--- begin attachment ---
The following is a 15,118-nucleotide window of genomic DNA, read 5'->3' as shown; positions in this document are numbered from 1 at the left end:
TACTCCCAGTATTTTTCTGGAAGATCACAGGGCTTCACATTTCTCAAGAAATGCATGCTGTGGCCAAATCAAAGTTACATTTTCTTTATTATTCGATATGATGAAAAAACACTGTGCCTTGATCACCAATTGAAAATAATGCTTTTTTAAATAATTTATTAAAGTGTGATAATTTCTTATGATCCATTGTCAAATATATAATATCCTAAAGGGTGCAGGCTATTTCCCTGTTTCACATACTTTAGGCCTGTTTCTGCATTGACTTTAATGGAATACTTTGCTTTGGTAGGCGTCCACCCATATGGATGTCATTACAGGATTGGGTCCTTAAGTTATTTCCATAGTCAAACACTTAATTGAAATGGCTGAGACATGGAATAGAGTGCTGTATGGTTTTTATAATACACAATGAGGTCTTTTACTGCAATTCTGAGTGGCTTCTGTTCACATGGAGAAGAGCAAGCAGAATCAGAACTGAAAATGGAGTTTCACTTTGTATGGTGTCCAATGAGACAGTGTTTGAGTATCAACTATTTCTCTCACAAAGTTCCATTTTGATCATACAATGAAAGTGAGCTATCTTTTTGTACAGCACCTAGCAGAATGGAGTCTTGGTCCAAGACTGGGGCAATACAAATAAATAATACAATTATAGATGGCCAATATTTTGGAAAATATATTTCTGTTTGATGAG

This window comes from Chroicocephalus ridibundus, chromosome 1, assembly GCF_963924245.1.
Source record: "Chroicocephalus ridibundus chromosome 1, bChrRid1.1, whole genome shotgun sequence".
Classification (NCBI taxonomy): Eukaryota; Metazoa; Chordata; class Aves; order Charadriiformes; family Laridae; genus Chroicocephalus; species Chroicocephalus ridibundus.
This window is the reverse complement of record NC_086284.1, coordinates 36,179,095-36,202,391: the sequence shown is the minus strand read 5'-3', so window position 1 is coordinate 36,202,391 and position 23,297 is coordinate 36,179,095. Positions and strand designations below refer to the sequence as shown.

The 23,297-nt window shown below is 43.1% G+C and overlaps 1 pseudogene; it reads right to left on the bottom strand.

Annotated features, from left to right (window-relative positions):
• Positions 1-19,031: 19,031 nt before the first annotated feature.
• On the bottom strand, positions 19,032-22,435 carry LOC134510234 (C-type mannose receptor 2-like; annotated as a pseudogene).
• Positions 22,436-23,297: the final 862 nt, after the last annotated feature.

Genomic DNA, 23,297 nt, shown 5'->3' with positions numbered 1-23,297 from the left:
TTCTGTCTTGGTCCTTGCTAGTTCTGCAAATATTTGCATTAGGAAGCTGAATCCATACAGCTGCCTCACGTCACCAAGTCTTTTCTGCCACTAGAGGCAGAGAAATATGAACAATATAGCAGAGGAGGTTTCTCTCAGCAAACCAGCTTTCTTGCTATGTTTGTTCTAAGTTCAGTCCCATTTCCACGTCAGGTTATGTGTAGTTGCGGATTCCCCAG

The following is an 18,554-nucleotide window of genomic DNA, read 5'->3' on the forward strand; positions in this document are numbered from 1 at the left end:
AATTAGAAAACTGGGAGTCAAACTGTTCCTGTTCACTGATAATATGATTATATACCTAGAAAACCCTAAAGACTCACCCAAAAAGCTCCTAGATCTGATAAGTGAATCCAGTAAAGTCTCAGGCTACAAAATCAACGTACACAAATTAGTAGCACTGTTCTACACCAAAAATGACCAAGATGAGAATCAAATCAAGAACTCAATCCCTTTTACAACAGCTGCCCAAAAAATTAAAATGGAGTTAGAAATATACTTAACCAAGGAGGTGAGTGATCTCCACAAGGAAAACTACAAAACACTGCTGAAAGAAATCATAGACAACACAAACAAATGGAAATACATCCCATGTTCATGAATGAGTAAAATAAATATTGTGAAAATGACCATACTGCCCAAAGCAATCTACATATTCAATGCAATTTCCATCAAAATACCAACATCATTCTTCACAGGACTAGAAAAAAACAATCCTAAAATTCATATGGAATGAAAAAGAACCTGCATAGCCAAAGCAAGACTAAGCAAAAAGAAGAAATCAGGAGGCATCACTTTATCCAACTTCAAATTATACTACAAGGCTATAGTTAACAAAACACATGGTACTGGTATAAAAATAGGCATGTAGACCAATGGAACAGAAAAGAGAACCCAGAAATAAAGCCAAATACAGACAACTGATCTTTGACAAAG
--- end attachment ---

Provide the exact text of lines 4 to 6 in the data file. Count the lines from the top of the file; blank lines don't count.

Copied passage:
Source record: "Chroicocephalus ridibundus chromosome 1, bChrRid1.1, whole genome shotgun sequence".
Classification (NCBI taxonomy): Eukaryota; Metazoa; Chordata; class Aves; order Charadriiformes; family Laridae; genus Chroicocephalus; species Chroicocephalus ridibundus.
This window is the reverse complement of record NC_086284.1, coordinates 36,179,095-36,202,391: the sequence shown is the minus strand read 5'-3', so window position 1 is coordinate 36,202,391 and position 23,297 is coordinate 36,179,095. Positions and strand designations below refer to the sequence as shown.